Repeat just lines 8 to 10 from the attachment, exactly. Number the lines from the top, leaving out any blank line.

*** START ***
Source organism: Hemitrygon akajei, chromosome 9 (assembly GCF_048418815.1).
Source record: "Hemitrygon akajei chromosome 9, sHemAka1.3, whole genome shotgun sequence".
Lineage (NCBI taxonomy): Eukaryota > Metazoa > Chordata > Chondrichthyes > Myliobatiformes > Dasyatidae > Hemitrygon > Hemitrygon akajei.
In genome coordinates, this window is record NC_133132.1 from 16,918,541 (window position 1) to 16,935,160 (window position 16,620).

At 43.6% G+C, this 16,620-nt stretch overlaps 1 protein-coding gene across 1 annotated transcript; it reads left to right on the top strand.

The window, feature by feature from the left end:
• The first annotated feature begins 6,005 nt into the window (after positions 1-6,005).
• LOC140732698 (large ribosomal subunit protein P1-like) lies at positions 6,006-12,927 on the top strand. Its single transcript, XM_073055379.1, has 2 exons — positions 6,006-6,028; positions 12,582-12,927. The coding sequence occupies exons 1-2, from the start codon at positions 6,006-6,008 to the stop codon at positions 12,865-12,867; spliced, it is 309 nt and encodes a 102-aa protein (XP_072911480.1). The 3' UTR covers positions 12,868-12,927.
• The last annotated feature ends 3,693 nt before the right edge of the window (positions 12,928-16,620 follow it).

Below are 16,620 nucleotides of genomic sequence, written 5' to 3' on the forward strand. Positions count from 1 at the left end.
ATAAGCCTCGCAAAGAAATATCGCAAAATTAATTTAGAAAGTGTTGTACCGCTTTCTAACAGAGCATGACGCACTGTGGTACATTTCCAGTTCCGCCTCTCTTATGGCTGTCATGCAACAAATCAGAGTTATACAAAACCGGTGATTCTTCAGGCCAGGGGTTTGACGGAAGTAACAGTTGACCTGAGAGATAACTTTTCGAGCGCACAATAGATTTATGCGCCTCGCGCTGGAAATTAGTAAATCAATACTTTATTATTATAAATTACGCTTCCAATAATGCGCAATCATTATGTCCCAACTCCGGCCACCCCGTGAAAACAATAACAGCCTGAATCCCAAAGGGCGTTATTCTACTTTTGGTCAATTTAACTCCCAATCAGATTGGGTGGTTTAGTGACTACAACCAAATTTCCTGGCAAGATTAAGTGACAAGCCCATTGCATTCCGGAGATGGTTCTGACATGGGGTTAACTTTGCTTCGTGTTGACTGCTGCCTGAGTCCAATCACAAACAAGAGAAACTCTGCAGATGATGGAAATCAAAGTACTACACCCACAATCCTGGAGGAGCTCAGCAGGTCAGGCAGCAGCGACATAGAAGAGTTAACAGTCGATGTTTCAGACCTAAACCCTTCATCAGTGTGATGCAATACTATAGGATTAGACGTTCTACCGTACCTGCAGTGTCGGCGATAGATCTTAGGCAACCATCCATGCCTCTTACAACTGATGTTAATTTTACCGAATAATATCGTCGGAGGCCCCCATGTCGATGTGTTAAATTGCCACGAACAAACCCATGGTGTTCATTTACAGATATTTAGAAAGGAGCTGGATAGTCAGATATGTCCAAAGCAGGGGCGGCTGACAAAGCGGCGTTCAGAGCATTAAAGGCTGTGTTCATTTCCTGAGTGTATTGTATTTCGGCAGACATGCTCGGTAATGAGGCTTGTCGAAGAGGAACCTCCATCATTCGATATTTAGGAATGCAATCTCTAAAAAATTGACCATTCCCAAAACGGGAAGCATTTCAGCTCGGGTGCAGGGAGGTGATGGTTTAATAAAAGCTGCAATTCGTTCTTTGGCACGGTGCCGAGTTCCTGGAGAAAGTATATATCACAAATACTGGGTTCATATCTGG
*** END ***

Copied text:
• LOC140732698 (large ribosomal subunit protein P1-like) lies at positions 6,006-12,927 on the top strand. Its single transcript, XM_073055379.1, has 2 exons — positions 6,006-6,028; positions 12,582-12,927. The coding sequence occupies exons 1-2, from the start codon at positions 6,006-6,008 to the stop codon at positions 12,865-12,867; spliced, it is 309 nt and encodes a 102-aa protein (XP_072911480.1). The 3' UTR covers positions 12,868-12,927.
• The last annotated feature ends 3,693 nt before the right edge of the window (positions 12,928-16,620 follow it).

Below are 16,620 nucleotides of genomic sequence, written 5' to 3' on the forward strand. Positions count from 1 at the left end.